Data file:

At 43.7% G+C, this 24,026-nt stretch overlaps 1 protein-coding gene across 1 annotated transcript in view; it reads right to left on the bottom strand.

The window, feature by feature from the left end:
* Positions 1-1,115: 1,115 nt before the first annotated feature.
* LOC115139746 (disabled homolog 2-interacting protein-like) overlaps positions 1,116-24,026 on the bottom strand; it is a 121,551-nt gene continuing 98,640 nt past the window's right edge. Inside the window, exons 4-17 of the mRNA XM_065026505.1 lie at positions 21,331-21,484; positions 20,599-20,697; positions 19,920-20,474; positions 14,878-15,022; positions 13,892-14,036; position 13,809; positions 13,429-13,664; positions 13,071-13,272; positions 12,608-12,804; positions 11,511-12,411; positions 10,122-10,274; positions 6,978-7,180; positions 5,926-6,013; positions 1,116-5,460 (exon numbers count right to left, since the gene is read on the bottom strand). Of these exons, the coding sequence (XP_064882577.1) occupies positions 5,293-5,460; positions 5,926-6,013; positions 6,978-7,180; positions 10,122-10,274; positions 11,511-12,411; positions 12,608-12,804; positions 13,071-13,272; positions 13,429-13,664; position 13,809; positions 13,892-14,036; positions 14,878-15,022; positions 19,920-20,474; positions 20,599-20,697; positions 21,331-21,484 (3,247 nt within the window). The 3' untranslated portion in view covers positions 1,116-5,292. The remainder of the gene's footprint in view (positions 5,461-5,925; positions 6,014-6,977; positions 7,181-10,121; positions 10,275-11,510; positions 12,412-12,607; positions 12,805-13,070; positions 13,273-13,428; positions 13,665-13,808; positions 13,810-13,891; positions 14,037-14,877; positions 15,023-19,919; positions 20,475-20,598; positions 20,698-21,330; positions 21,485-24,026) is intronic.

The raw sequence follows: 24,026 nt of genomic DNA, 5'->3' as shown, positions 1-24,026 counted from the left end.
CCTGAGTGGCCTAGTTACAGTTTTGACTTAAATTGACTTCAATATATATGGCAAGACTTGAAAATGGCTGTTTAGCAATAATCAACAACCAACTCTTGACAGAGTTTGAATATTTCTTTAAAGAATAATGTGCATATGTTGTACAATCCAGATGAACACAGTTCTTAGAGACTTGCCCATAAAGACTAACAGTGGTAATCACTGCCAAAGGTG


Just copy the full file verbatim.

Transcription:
At 43.7% G+C, this 24,026-nt stretch overlaps 1 protein-coding gene across 1 annotated transcript in view; it reads right to left on the bottom strand.

The window, feature by feature from the left end:
* Positions 1-1,115: 1,115 nt before the first annotated feature.
* LOC115139746 (disabled homolog 2-interacting protein-like) overlaps positions 1,116-24,026 on the bottom strand; it is a 121,551-nt gene continuing 98,640 nt past the window's right edge. Inside the window, exons 4-17 of the mRNA XM_065026505.1 lie at positions 21,331-21,484; positions 20,599-20,697; positions 19,920-20,474; positions 14,878-15,022; positions 13,892-14,036; position 13,809; positions 13,429-13,664; positions 13,071-13,272; positions 12,608-12,804; positions 11,511-12,411; positions 10,122-10,274; positions 6,978-7,180; positions 5,926-6,013; positions 1,116-5,460 (exon numbers count right to left, since the gene is read on the bottom strand). Of these exons, the coding sequence (XP_064882577.1) occupies positions 5,293-5,460; positions 5,926-6,013; positions 6,978-7,180; positions 10,122-10,274; positions 11,511-12,411; positions 12,608-12,804; positions 13,071-13,272; positions 13,429-13,664; position 13,809; positions 13,892-14,036; positions 14,878-15,022; positions 19,920-20,474; positions 20,599-20,697; positions 21,331-21,484 (3,247 nt within the window). The 3' untranslated portion in view covers positions 1,116-5,292. The remainder of the gene's footprint in view (positions 5,461-5,925; positions 6,014-6,977; positions 7,181-10,121; positions 10,275-11,510; positions 12,412-12,607; positions 12,805-13,070; positions 13,273-13,428; positions 13,665-13,808; positions 13,810-13,891; positions 14,037-14,877; positions 15,023-19,919; positions 20,475-20,598; positions 20,698-21,330; positions 21,485-24,026) is intronic.

The raw sequence follows: 24,026 nt of genomic DNA, 5'->3' as shown, positions 1-24,026 counted from the left end.
CCTGAGTGGCCTAGTTACAGTTTTGACTTAAATTGACTTCAATATATATGGCAAGACTTGAAAATGGCTGTTTAGCAATAATCAACAACCAACTCTTGACAGAGTTTGAATATTTCTTTAAAGAATAATGTGCATATGTTGTACAATCCAGATGAACACAGTTCTTAGAGACTTGCCCATAAAGACTAACAGTGGTAATCACTGCCAAAGGTG